By Jeremy Reynalds, Ph.D.
Founder and CEO
I got thinking about our individual legacies after watching a couple of movies. One was “The Founder,” the story of the man who brought McDonald’s to international fame and prominence.
The other was titled “The Most Hated Woman in America,” the very sad tale of a woman who successfully initiated a battle to have prayer taken out of public schools.
The homeless are no different. They also want their lives to count, so we asked a few of our Joy Junction guests what they would like their legacy to be, and whether Joy Junction is helping them get toward that goal.
One woman said she would like to be remembered as someone who is slow to anger, makes good decisions because she is not “impulsive or reckless,” and respects the rights of others to behave the way they choose.
Another woman who identified herself as a transgendered individual said she would like her legacy to be as someone who came from “sheer pain to delightful beauty through recovery and spiritual healing.”
She would like to be remembered as a person “used by God and my past to not just help others, but to show (them) that God and recovery do exist through a transgender’s world.”
Joy Junction is helping her achieve that goal, she said. (“It’s) by far the only place I know of that continuously strengthens me day in and day out, with the love and education both spiritually and mentally to want to be a better individual for myself and for others.”
Anna said that her legacy will be a “challenge,” but that she knows with God everything is possible.
She added, “I am in school right now for my high school diploma and then I plan on getting my surgical tech’s license. I will always remember what I have accomplished, and I know that Joy Junction has a big part in it.”
Angelica said she would like her legacy to be someone who was the mother whom God wanted her to be.
One woman said she would like to be remembered as a compassionate and loving mother, who was understanding, non-judgmental and persevering.
She added, “Also as a strong, devoted Christian woman with a good moral compass, and an approachable character.”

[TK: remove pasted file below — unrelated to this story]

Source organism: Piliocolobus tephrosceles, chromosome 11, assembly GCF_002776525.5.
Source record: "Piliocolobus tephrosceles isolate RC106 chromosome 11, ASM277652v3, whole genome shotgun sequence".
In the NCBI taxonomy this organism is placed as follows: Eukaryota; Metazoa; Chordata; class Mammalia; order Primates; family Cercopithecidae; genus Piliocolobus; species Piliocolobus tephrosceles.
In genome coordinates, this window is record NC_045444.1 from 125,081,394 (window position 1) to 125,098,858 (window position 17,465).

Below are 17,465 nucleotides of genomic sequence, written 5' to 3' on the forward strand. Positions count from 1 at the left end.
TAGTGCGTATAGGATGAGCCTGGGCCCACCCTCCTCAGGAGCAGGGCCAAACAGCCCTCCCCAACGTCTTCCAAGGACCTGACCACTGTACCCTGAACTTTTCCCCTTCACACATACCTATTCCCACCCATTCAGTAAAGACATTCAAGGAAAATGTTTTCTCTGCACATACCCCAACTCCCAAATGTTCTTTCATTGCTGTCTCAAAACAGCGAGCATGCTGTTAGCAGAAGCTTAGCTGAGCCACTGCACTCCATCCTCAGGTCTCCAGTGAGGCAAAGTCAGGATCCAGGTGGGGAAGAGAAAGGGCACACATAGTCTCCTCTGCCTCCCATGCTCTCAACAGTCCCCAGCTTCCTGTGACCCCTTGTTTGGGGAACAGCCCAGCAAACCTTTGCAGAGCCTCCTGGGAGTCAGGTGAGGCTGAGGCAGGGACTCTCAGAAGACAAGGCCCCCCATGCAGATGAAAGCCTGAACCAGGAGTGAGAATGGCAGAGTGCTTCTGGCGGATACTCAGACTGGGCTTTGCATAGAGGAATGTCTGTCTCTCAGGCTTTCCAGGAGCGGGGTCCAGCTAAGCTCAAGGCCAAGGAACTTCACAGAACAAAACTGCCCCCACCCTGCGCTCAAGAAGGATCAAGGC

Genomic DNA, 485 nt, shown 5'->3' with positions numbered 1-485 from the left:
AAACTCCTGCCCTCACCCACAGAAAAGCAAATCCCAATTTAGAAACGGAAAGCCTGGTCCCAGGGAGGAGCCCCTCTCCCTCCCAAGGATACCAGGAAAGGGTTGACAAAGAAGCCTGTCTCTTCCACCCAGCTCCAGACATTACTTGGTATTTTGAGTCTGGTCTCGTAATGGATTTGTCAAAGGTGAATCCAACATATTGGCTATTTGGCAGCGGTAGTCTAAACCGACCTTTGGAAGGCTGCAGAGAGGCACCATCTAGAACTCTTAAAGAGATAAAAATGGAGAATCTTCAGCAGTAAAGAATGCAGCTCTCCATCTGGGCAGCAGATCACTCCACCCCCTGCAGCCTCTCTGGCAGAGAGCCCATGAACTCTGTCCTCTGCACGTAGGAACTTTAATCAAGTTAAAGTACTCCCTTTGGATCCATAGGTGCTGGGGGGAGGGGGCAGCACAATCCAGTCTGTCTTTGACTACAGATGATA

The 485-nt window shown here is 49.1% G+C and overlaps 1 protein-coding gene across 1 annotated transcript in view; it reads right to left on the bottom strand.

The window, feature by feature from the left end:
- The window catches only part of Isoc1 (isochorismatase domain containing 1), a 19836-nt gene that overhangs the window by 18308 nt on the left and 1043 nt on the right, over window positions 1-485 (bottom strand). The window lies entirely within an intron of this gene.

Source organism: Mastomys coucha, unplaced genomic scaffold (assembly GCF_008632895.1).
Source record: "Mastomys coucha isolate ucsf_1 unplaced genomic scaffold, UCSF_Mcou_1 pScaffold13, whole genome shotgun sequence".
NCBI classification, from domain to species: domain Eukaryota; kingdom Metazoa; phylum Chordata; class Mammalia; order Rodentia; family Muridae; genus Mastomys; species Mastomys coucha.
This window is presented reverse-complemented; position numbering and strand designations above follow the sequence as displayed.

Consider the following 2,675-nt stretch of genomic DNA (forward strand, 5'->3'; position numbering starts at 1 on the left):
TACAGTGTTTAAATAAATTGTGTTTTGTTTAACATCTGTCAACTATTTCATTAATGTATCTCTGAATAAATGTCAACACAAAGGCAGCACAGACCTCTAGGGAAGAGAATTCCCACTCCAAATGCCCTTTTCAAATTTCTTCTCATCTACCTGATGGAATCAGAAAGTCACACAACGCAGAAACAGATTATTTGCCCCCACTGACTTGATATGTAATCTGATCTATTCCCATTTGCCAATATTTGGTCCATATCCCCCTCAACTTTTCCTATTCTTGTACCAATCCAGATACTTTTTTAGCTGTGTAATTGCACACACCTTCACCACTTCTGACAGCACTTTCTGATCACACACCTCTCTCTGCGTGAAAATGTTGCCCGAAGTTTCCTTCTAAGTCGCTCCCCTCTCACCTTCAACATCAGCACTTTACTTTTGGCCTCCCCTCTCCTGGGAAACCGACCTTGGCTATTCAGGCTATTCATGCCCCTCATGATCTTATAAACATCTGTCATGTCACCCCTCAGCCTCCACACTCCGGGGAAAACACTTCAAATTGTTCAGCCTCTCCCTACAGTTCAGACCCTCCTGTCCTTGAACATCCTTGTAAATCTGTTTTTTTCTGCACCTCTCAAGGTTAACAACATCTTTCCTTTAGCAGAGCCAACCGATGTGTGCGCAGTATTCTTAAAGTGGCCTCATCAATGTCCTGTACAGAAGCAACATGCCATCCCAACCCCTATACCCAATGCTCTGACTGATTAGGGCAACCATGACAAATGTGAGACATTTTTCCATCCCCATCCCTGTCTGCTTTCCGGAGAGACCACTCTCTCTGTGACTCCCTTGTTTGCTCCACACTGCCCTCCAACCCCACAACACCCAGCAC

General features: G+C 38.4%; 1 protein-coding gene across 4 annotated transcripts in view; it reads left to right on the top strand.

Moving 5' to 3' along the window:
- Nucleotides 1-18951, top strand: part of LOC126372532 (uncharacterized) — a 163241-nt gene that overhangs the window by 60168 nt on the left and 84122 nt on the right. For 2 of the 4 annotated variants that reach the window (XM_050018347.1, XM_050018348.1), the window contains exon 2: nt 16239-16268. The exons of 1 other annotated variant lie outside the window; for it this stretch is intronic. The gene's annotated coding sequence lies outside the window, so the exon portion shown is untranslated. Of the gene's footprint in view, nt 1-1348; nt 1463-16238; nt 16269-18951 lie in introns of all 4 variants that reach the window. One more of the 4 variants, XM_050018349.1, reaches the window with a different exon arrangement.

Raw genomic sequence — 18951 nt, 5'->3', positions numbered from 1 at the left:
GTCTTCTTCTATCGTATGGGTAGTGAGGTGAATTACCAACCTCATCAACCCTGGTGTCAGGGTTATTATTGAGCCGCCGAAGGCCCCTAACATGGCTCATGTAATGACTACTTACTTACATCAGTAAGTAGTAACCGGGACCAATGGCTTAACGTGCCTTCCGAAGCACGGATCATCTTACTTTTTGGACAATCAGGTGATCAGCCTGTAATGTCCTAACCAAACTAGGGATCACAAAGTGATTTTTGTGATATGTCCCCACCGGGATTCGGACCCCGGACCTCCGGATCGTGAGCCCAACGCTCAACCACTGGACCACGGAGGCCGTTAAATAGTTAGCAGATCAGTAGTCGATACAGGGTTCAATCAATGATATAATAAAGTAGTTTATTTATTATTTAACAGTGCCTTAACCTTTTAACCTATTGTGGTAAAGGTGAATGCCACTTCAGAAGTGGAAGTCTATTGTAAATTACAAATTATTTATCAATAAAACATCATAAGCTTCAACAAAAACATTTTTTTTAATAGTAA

A male guest said he would like to be remembered by his kids as “awesome, and the best person that gave them wisdom and understanding to be a successful adult and for my music to spread through my kids.”
Another guest said she would like to be remembered as someone who started her own homeless shelter. She said she’s unsure whether or not Joy Junction can help her do that.
She added, “I also want to be known as the one person who destroyed every stereotype about homeless people.”
Bernardo said he wants to live a life that is pleasing to God, so that he can guide others in the right way by hearing the Word of God. He would also like that to be his legacy.
Stephanie said she hopes people will remember her as being kind, compassionate towards all, loving, accepting others no matter their age, race or beliefs.”
She also wants to be remembered as someone who feared the Lord and was a loving daughter, sister, niece and friend.
Another guest said he would like his legacy to be that of a life changed by God.
He continued, “Joy Junction has helped by allowing me to show others how God has changed my life from my addictions and selfishness, to humbling myself and serving others.”
Another guy said he hopes to be remembered as a godly man, a husband to his wife and a father to his kids.
However, he added, “I do not want a legacy or to be in the limelight. I just want to remain humble.”
Sophia said she would like her legacy to be that of inspiring others to draw closer to God, and not go down the wrong path.
She added, “Joy Junction is helping me by giving an environment that is safe, and allowing me in the Christ in Power life recovery program.”
One woman had a markedly different response to others. She said, “I am not very concerned about how I am remembered here on earth. I am more concerned with how God sees my life, and doing what He wants me to do.”
So what would you like your legacy to be? It’s worth thinking about.